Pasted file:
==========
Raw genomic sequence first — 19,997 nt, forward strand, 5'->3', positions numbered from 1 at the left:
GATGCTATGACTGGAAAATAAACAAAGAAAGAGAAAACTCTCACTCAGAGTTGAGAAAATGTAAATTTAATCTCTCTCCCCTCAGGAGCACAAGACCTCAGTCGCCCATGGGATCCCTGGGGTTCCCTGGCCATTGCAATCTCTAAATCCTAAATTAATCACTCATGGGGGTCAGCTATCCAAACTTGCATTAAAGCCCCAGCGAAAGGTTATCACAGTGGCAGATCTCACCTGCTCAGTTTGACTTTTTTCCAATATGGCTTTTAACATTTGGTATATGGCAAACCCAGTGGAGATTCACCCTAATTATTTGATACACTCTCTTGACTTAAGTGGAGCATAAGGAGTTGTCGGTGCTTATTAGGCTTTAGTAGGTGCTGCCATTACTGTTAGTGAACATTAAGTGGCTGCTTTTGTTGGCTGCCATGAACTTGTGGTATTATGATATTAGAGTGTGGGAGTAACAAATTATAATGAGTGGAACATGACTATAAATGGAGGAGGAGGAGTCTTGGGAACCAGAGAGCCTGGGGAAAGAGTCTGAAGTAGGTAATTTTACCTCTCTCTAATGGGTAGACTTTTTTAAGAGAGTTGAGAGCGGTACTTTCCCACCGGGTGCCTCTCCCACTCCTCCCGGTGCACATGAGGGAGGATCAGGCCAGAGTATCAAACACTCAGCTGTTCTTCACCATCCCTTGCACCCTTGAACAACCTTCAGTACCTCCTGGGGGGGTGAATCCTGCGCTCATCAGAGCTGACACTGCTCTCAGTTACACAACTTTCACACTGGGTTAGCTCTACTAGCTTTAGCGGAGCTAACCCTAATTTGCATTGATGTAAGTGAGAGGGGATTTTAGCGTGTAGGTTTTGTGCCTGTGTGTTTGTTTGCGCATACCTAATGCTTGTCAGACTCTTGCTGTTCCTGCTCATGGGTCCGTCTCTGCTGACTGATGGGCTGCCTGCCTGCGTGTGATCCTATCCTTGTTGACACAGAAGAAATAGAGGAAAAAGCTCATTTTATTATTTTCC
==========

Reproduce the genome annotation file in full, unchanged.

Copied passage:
Raw genomic sequence first — 19,997 nt, forward strand, 5'->3', positions numbered from 1 at the left:
GATGCTATGACTGGAAAATAAACAAAGAAAGAGAAAACTCTCACTCAGAGTTGAGAAAATGTAAATTTAATCTCTCTCCCCTCAGGAGCACAAGACCTCAGTCGCCCATGGGATCCCTGGGGTTCCCTGGCCATTGCAATCTCTAAATCCTAAATTAATCACTCATGGGGGTCAGCTATCCAAACTTGCATTAAAGCCCCAGCGAAAGGTTATCACAGTGGCAGATCTCACCTGCTCAGTTTGACTTTTTTCCAATATGGCTTTTAACATTTGGTATATGGCAAACCCAGTGGAGATTCACCCTAATTATTTGATACACTCTCTTGACTTAAGTGGAGCATAAGGAGTTGTCGGTGCTTATTAGGCTTTAGTAGGTGCTGCCATTACTGTTAGTGAACATTAAGTGGCTGCTTTTGTTGGCTGCCATGAACTTGTGGTATTATGATATTAGAGTGTGGGAGTAACAAATTATAATGAGTGGAACATGACTATAAATGGAGGAGGAGGAGTCTTGGGAACCAGAGAGCCTGGGGAAAGAGTCTGAAGTAGGTAATTTTACCTCTCTCTAATGGGTAGACTTTTTTAAGAGAGTTGAGAGCGGTACTTTCCCACCGGGTGCCTCTCCCACTCCTCCCGGTGCACATGAGGGAGGATCAGGCCAGAGTATCAAACACTCAGCTGTTCTTCACCATCCCTTGCACCCTTGAACAACCTTCAGTACCTCCTGGGGGGGTGAATCCTGCGCTCATCAGAGCTGACACTGCTCTCAGTTACACAACTTTCACACTGGGTTAGCTCTACTAGCTTTAGCGGAGCTAACCCTAATTTGCATTGATGTAAGTGAGAGGGGATTTTAGCGTGTAGGTTTTGTGCCTGTGTGTTTGTTTGCGCATACCTAATGCTTGTCAGACTCTTGCTGTTCCTGCTCATGGGTCCGTCTCTGCTGACTGATGGGCTGCCTGCCTGCGTGTGATCCTATCCTTGTTGACACAGAAGAAATAGAGGAAAAAGCTCATTTTATTATTTTCC